Happy National Pharmacist Day everyone!
Today we have a guest blog from a friend of The Hub who is a pharmacy technician in the NHS. Its very easy to forget about the crucial task that they carry out to help keep our health system functioning – especially over the last couple years when they have been busier than ever. Anton explains exactly what it is that NHS pharmacies do for us.
And with that, over to Anton…
With NHS workers being in the news more than ever now is a good time to discuss the role of pharmacy. Pharmacy is an often overlooked department within hospitals but one that provides a vital function concerning patient medication. The myth is that pharmacy’s job is little more than putting tablets in boxes but I assure you we do so much more than that.
Staff members across a variety of roles spend a lot of time on the wards. Routine visits from pharmacy staff ensure that each ward is always stocked with commonly used drugs like painkillers and antibiotics. Our medicines management technicians take drug histories from patients on arrival to ensure that they continue to receive all regular medication during their stay. These days patients are encouraged to bring their regular medication with them into hospital and these technicians are responsible for assessing the drugs to make sure they’re in a usable condition. They will also help to review medication during longer stays. When new drugs are prescribed we work closely with medical and nursing staff to ensure there are no problems like allergies or interactions.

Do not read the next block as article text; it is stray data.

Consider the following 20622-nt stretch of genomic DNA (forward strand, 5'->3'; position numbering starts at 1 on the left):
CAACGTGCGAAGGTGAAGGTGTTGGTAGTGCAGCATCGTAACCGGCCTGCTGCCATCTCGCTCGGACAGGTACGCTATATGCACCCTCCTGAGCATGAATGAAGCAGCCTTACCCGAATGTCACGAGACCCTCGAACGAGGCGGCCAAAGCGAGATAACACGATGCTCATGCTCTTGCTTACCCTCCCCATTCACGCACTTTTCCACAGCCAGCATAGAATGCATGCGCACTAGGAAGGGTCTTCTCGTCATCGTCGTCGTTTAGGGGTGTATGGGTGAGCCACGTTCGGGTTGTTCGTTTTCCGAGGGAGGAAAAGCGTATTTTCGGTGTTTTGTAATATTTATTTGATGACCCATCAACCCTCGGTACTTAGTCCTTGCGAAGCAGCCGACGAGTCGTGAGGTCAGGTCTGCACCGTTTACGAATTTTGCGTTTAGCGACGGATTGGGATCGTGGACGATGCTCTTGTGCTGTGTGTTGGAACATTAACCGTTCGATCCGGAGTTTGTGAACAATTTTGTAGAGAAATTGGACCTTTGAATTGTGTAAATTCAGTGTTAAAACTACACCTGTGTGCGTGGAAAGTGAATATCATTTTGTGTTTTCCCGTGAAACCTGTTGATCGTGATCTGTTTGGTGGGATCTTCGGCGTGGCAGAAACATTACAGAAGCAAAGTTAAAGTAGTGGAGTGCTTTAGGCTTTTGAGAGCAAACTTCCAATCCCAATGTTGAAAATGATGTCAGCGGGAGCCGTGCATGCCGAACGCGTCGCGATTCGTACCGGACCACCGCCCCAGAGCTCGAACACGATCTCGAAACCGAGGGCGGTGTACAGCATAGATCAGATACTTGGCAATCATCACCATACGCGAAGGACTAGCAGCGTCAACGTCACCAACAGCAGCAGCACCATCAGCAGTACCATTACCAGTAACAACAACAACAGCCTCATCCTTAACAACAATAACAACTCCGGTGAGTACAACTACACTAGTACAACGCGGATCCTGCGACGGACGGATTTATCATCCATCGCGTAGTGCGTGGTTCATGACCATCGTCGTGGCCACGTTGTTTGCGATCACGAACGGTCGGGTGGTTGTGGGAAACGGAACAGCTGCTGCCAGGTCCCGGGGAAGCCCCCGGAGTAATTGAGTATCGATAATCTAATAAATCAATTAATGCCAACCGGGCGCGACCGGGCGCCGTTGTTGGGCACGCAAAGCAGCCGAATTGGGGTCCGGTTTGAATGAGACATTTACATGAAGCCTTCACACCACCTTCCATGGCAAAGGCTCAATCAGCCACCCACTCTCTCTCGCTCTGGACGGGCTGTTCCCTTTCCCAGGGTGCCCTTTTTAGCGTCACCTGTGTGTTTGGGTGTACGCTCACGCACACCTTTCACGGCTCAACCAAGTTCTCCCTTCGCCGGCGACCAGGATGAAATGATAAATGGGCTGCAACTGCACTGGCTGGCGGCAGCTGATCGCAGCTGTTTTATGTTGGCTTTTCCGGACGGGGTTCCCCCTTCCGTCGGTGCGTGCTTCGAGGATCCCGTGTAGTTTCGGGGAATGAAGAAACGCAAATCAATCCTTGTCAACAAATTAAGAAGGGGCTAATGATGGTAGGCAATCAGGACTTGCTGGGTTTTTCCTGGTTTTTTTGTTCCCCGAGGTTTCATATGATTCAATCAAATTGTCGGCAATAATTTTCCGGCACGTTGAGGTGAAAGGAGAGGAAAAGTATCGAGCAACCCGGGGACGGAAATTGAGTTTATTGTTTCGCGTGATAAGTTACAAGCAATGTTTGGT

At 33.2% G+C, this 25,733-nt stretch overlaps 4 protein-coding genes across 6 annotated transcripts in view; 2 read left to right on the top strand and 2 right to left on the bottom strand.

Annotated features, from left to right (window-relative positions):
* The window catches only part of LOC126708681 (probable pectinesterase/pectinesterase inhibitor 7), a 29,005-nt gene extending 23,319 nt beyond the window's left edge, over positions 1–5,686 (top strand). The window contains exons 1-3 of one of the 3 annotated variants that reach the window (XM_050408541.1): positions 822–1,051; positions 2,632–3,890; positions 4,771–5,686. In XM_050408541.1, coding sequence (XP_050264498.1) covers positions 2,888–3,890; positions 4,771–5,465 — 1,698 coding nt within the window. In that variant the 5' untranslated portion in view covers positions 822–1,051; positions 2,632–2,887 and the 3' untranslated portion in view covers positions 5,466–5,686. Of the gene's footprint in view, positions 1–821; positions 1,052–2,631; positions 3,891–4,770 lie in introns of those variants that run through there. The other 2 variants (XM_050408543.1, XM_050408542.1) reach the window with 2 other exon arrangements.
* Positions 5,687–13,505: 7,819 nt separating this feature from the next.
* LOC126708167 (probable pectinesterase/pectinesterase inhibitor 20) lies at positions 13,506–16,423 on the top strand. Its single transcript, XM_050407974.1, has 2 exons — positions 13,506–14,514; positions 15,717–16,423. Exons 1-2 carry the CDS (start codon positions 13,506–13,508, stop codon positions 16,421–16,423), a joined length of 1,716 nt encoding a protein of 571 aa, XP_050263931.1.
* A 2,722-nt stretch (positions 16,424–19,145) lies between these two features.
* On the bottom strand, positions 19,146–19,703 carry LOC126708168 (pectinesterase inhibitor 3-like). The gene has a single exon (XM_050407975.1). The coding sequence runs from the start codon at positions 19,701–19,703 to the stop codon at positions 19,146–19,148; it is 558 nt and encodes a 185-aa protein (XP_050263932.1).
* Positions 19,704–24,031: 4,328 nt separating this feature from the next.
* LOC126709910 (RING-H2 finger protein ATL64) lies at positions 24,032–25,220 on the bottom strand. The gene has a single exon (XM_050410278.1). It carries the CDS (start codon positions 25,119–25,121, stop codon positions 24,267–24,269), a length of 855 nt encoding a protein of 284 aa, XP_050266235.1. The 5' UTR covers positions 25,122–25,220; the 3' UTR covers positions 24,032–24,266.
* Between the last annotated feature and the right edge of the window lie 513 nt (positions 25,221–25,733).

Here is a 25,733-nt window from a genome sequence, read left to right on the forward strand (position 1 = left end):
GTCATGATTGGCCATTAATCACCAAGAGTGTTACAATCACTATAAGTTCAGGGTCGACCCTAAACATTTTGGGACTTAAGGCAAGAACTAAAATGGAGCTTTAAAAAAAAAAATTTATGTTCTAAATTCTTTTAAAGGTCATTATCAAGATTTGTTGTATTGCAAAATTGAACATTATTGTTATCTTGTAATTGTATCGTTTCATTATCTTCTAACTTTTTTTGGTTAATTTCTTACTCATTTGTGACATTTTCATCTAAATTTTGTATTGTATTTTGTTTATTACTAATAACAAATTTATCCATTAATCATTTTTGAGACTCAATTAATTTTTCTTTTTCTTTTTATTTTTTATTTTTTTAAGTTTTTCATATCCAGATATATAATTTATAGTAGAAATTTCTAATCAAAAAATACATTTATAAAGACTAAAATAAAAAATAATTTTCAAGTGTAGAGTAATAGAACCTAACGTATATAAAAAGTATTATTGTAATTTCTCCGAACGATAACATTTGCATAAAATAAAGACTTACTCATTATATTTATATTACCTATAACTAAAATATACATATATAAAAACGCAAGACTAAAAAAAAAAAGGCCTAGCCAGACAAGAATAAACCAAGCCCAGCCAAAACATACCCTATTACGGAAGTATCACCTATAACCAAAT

Meanwhile, back in the dispensary, staff continually dispense medication for inpatient use, discharge, and clinics. Every prescription passes through multiple hands in order to get to you. A pharmacist screens the prescription to ensure everything is appropriate. Then our dispensing team will label and assemble the items. Finally, a checker who could be an accredited technician or a pharmacist will finally check the items to ensure everything is correct and in date. Only then can this be released to the patient.
But it doesn’t stop there. We have dedicated teams who receive our wholesale orders and ensure everything goes away in the correct place. Some of the larger pharmacies have robots, which are a great help, but there’s still a huge number of tablets, capsules, and liquids that pass through the pharmacy on a daily basis and they all need to find space on our shelves. Then there’s the procurement team who work with suppliers to keep pharmacy stocked, which is especially challenging right now as supply chains are disrupted.
Since the pandemic started pharmacy staff have been busier than ever. So the next time you hear about the pressures NHS workers face remember it’s not just doctors and nurses on the wards, there’s a whole pharmacy team working for you as well.
by Anton MacLeod